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passaxpassa:

Debra Shaw by Kai-Uwe Gundlach

passaxpassa:

Debra Shaw by Kai-Uwe Gundlach

(Source: vl4da, via exposednipple)

danielparisphoto:

Girl Seated in a Chair
By Daniel Paris

danielparisphoto:

Girl Seated in a Chair

By Daniel Paris

(Source: )

biocanvas:

Crystallized sulfur
Known to be behind the characteristic odor of rotting eggs, sulfur is essential for all living cells. Cells make proteins that form strong chemical bonds called disulfide bridges between two adjacent sulfur atoms. These bridges give strength to our hair, outer skin, and nails. Eggs are loaded with sulfur because disulfide bridges are needed to form feathers, which explains why eggs smell on rotting. Because sulfur is easy to smell, natural gas lines—which are normally odorless—have sulfur additives to help people identify and smell a gas leak when it occurs.
Image by Dr. Edward Gafford.

biocanvas:

Crystallized sulfur

Known to be behind the characteristic odor of rotting eggs, sulfur is essential for all living cells. Cells make proteins that form strong chemical bonds called disulfide bridges between two adjacent sulfur atoms. These bridges give strength to our hair, outer skin, and nails. Eggs are loaded with sulfur because disulfide bridges are needed to form feathers, which explains why eggs smell on rotting. Because sulfur is easy to smell, natural gas lines—which are normally odorless—have sulfur additives to help people identify and smell a gas leak when it occurs.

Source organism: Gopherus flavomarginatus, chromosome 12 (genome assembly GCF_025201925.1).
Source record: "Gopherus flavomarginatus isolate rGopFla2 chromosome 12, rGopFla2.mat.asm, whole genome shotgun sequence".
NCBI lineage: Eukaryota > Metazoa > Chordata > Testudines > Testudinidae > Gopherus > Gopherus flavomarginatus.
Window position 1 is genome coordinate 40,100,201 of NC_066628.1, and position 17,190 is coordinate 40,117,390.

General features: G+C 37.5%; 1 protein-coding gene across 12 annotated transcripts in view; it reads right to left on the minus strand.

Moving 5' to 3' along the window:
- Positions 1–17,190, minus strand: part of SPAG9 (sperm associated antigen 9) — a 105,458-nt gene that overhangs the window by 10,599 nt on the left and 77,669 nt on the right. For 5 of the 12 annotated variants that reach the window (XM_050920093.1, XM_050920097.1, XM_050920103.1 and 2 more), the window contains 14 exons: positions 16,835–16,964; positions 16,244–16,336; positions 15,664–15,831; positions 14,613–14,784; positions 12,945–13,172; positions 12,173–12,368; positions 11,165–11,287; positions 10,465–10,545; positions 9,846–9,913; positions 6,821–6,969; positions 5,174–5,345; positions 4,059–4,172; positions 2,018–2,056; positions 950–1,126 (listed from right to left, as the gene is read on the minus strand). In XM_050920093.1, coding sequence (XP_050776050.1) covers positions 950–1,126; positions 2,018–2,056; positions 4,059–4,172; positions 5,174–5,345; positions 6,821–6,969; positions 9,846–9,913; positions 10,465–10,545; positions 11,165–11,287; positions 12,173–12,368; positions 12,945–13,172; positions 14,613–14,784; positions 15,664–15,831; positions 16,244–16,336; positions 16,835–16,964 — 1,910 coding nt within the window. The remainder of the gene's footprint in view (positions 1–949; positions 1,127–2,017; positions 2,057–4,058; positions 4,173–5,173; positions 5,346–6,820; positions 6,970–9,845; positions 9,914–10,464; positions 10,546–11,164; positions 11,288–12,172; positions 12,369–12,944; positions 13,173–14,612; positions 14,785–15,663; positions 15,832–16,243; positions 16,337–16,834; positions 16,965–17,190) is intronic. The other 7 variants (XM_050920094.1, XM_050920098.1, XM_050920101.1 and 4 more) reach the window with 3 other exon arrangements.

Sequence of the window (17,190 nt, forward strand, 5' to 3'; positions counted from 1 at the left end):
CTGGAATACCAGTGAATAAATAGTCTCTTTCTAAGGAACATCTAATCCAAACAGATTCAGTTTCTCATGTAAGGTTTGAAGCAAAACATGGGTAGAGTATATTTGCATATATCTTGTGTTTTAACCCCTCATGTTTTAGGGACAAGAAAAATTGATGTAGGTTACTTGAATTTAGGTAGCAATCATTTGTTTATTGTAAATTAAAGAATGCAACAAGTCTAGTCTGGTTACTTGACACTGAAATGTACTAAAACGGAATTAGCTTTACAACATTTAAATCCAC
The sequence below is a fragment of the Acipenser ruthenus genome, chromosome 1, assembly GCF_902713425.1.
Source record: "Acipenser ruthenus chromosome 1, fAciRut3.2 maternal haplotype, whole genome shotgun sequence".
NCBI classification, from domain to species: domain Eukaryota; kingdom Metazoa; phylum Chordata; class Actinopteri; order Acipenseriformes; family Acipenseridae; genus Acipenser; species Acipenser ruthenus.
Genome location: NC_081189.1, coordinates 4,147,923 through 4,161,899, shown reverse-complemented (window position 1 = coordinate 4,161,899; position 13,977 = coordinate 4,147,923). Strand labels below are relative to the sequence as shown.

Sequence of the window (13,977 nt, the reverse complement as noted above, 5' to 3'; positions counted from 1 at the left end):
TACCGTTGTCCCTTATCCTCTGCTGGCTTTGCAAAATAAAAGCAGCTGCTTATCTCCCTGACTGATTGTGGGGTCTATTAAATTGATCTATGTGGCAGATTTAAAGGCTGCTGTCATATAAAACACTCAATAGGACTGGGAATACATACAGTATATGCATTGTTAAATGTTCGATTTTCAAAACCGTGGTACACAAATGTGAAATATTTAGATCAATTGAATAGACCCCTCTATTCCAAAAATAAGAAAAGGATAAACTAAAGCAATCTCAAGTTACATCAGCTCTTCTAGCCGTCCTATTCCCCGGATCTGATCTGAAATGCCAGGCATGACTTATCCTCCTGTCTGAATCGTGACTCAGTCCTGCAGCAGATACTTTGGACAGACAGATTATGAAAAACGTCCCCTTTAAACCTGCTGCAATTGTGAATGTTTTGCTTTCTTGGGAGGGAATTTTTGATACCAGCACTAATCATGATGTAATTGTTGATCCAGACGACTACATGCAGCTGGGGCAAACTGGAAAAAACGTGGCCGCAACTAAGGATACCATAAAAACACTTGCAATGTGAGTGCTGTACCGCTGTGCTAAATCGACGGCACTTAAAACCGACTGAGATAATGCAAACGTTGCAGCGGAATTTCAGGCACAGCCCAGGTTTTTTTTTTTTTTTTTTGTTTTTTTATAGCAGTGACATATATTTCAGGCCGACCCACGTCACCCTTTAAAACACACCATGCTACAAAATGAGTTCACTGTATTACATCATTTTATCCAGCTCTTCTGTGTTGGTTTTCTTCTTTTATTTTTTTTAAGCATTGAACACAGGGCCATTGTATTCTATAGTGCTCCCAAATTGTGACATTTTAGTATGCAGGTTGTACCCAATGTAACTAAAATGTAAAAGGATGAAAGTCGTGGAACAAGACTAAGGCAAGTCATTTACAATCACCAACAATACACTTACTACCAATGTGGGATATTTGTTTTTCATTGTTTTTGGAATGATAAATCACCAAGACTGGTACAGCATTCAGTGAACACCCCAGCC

Image by Dr. Edward Gafford.

(Source: microscopyu.com)

passaxpassa:

Debra Shaw by Kai-Uwe Gundlach

passaxpassa:

Debra Shaw by Kai-Uwe Gundlach

(Source: vl4da, via exposednipple)

danielparisphoto:

Girl Seated in a Chair
By Daniel Paris

danielparisphoto:

Girl Seated in a Chair

By Daniel Paris

(Source: )

(Source: kitschyliving, via lyssahumana)

mpdrolet:

From Travellers
Tom Hunter

mpdrolet:

From Travellers

Tom Hunter

(via humansolatium)

(Source: owmyowmy, via oddpervert)

biocanvas:

Crystallized sulfur
Known to be behind the characteristic odor of rotting eggs, sulfur is essential for all living cells. Cells make proteins that form strong chemical bonds called disulfide bridges between two adjacent sulfur atoms. These bridges give strength to our hair, outer skin, and nails. Eggs are loaded with sulfur because disulfide bridges are needed to form feathers, which explains why eggs smell on rotting. Because sulfur is easy to smell, natural gas lines—which are normally odorless—have sulfur additives to help people identify and smell a gas leak when it occurs.
Image by Dr. Edward Gafford.

biocanvas:

Crystallized sulfur

Known to be behind the characteristic odor of rotting eggs, sulfur is essential for all living cells. Cells make proteins that form strong chemical bonds called disulfide bridges between two adjacent sulfur atoms. These bridges give strength to our hair, outer skin, and nails. Eggs are loaded with sulfur because disulfide bridges are needed to form feathers, which explains why eggs smell on rotting. Because sulfur is easy to smell, natural gas lines—which are normally odorless—have sulfur additives to help people identify and smell a gas leak when it occurs.

Image by Dr. Edward Gafford.

(Source: microscopyu.com)

bacchanales-sexuelles:

Sylvia Sorrente.

bacchanales-sexuelles:

Sylvia Sorrente.

(Source: noelquintela, via norbibacsi)

About:

All kind of reference and some personal stuff from time to time.

Following:

PJ
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